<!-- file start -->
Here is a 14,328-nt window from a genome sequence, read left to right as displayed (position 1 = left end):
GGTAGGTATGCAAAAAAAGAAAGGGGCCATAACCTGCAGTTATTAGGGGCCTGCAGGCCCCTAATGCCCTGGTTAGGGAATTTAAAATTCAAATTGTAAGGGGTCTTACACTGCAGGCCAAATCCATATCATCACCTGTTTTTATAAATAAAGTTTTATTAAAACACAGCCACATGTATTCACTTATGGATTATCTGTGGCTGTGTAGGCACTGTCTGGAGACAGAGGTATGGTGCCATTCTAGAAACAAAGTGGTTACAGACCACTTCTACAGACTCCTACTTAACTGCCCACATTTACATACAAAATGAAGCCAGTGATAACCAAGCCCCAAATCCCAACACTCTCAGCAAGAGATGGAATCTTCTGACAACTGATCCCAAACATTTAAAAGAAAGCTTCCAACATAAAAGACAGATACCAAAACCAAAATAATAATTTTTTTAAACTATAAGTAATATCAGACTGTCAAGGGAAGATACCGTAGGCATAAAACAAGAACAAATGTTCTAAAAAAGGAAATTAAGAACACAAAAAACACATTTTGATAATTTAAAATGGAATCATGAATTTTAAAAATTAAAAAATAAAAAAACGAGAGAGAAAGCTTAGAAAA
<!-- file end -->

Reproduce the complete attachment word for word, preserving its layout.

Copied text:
Here is a 14,328-nt window from a genome sequence, read left to right as displayed (position 1 = left end):
GGTAGGTATGCAAAAAAAGAAAGGGGCCATAACCTGCAGTTATTAGGGGCCTGCAGGCCCCTAATGCCCTGGTTAGGGAATTTAAAATTCAAATTGTAAGGGGTCTTACACTGCAGGCCAAATCCATATCATCACCTGTTTTTATAAATAAAGTTTTATTAAAACACAGCCACATGTATTCACTTATGGATTATCTGTGGCTGTGTAGGCACTGTCTGGAGACAGAGGTATGGTGCCATTCTAGAAACAAAGTGGTTACAGACCACTTCTACAGACTCCTACTTAACTGCCCACATTTACATACAAAATGAAGCCAGTGATAACCAAGCCCCAAATCCCAACACTCTCAGCAAGAGATGGAATCTTCTGACAACTGATCCCAAACATTTAAAAGAAAGCTTCCAACATAAAAGACAGATACCAAAACCAAAATAATAATTTTTTTAAACTATAAGTAATATCAGACTGTCAAGGGAAGATACCGTAGGCATAAAACAAGAACAAATGTTCTAAAAAAGGAAATTAAGAACACAAAAAACACATTTTGATAATTTAAAATGGAATCATGAATTTTAAAAATTAAAAAATAAAAAAACGAGAGAGAAAGCTTAGAAAA